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Tributes pour in for tireless campaigner

By Francesca Ryan

US Secretary of State Hillary Clinton and Hollywood superstar Meryl Streep have led tributes to the prominent human rights activist and trade unionist Inez McCormack who passed away this week [Monday] following a short illness.

Inez was the first female President of the Irish Congress of Trade Unions, and an unrelenting activist for the equality provisions of the Good Friday Agreement. In the 1980s, she was a signatory to the historic MacBride Principles, a corporate code of conduct for US companies investing in the North which demanded outcomes to address religious inequality in employment here.

Inez was also the founder of, and adviser to, the pioneering Participation and the Practice of Rights organisation (PPR), which provides support to local disadvantaged communities to battle the social and economic inequalities and deprivation they face.

In 2011, Inez, along with Michelle Obama, Hillary Clinton, Meryl Streep and Mu Sochua [the Nobel Peace Prize nominee from Cambodia], was named by the US magazine Newsweek as one of ‘150 Women Who Shake the World’. She was recognised for her work in enabling women to improve the quality of their lives through spreading the values of human rights.

Hollywood A-lister Streep chose to portray Inez’s life in a reading of the documentary play SEVEN in New York in 2010.  SEVEN tells the personal stories of Inez and six other women who triumphed over enormous obstacles to create major positive change in their home countries.

But it was her long fight for equality and human rights, particularly for women, for which Inez will be most remembered.

“I was deeply saddened to learn of the passing of my dear friend, Inez McCormack,” said Secretary Clinton.  “For decades, Inez promoted peace and reconciliation in her beloved Northern Ireland and around the world. She challenged women and men to find a way to put aside their differences, move past hurt and anger, and work together to end violence and build a fair and lasting peace.  It was a tremendous challenge, but Inez met it with joy.

“People called her a hero.  She’d say, ‘I’m just a crazy woman who thinks Catholics are the same as Protestants.’”

In a statement, Ms Streep said Inez’s work had touched upon the lives of the thousands of women and families whose lives she had helped to improve.

“She gave voice to women who had no say in their lives, and hope to others who marked her example. I salute her life,” she said.

Sinn Féin President Gerry Adams TD extended his deepest sympathy and condolences to Inez’s family.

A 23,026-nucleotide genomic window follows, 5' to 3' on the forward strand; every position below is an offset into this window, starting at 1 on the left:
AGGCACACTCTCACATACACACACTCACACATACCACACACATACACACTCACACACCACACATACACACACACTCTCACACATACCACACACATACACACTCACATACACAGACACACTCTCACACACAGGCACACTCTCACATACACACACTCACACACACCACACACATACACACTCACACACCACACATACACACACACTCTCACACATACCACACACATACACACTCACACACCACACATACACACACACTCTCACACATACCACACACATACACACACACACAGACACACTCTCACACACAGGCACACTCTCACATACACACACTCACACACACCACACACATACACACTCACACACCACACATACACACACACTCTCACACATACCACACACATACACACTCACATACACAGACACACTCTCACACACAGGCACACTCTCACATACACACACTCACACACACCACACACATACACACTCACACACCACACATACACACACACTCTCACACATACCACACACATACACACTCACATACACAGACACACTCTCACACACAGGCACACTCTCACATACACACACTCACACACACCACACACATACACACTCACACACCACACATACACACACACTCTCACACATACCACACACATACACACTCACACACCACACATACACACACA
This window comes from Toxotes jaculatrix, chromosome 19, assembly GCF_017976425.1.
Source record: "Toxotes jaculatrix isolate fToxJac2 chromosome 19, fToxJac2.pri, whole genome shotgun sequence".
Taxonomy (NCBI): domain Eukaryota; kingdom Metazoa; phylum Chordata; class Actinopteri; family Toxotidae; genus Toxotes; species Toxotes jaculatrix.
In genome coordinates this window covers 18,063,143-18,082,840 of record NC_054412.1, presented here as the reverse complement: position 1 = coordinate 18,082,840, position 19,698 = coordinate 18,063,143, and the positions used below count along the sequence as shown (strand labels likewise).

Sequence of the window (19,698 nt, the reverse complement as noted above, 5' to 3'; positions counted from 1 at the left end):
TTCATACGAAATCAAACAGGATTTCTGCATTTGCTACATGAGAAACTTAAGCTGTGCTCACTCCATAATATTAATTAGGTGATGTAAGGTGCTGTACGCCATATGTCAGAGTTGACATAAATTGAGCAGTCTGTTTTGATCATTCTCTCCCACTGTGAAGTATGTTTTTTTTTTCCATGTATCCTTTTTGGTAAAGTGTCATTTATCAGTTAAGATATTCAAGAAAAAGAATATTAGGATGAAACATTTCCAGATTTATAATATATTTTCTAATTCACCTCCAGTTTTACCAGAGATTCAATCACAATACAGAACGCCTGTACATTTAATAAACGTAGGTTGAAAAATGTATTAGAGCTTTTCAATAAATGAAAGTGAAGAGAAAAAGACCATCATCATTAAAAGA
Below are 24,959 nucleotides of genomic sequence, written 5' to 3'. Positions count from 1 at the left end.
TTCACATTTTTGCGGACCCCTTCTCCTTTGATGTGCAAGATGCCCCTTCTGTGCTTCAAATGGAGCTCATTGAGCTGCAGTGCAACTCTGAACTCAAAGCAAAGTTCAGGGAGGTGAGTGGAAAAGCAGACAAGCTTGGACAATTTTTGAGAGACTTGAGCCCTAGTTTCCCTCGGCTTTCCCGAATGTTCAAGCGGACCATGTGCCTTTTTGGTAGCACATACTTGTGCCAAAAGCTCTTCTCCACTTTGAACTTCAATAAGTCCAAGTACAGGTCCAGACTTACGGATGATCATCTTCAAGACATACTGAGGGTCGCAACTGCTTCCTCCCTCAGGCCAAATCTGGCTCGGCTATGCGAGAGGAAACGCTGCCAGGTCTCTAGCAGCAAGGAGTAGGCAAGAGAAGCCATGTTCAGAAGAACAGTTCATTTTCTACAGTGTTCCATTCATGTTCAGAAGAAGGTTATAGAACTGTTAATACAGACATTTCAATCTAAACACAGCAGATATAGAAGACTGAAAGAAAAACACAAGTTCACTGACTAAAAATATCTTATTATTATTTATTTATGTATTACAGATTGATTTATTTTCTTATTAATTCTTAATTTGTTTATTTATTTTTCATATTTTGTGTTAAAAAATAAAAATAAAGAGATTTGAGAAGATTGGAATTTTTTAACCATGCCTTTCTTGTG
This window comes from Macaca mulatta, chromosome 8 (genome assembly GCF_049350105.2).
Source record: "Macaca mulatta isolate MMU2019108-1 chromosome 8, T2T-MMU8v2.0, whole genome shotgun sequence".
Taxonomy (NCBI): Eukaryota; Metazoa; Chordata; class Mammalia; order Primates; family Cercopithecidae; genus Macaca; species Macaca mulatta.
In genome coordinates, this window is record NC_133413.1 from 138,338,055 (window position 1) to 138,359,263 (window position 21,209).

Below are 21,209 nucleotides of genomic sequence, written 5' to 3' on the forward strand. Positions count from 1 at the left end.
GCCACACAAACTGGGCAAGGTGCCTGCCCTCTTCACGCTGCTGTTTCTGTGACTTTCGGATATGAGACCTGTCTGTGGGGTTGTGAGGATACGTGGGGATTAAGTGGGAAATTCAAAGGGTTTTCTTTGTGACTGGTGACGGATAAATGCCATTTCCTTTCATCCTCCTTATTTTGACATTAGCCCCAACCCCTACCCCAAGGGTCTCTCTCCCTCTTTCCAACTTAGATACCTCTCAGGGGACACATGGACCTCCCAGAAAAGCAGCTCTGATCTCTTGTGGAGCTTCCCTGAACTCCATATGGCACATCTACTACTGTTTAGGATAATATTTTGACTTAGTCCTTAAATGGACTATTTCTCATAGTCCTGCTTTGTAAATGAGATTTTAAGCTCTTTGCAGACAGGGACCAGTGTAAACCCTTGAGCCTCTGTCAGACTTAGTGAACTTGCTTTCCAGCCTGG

“Inez McCormack was a fearless opponent of injustice and a determined champion of civil rights, equality, women’s and workers’ rights and fair employment,” he said.

“For decades Inez was a tireless and effective advocate from her days in the civil rights movement in the 1960s and through her years as a trade union leader. She was particularly effective in the USA in support of the MacBride campaign for fair employment in the six counties.”

Patrick Corrigan, Northern Ireland Programme Director of Amnesty International, described Inez as “an inspirational leader”.

“Inez McCormack’s legacy is to be found in the fairer Northern Ireland which she helped create and in the equality and rights protections she helped to enshrine in our statute books,” he said. “Most importantly of all, Inez McCormack’s legacy is to be found in the generations of young human rights activists whom she inspired, both here and around the world, through her leadership, determination and humour.

“Our thoughts are with her family and many friends at this time.”

Former President Mary Robinson also paid tribute.

“Inez was a remarkable woman with a remarkable capacity for friendship. She would want us to remember the positive issues she embraced with a combination of lateral thinking and supportive warmth: the McBride Principles, her leadership of the Irish Congress of Trade Unions, and her own Union, Unison, her championing of women’s rights and combating gender-based violence, at home and in countries of conflict.

“It was from Inez I learned that you can achieve much more if you don’t need the credit. Her support to me as a close advisor when I served as President was invaluable, but she never appeared in photographs or in the front row.”

Nicola Browne, Director (Policy) of PPR, said Inez was committed and determined throughout her career.

“We are devastated by the death of Inez, our founder, adviser and dear friend,” she said.  “Inez believed in, and struggled for, the dignity of people at the hardest end of society, and this conviction fuelled her life’s work. In the trade union movement she supported the lowest-paid women cleaners and as a human rights campaigner Inez used her formidable intelligence and warmth to bring about change on the ground for communities and groups that needed it most.”

New York City Council Speaker, Christine Quinn, said: “Her life’s efforts highlighted our common humanity and brought dignity to the most vulnerable citizens. On behalf of the New York City Council, I want to extend my sincerest condolences to her family. She was an inspiration to us all.”

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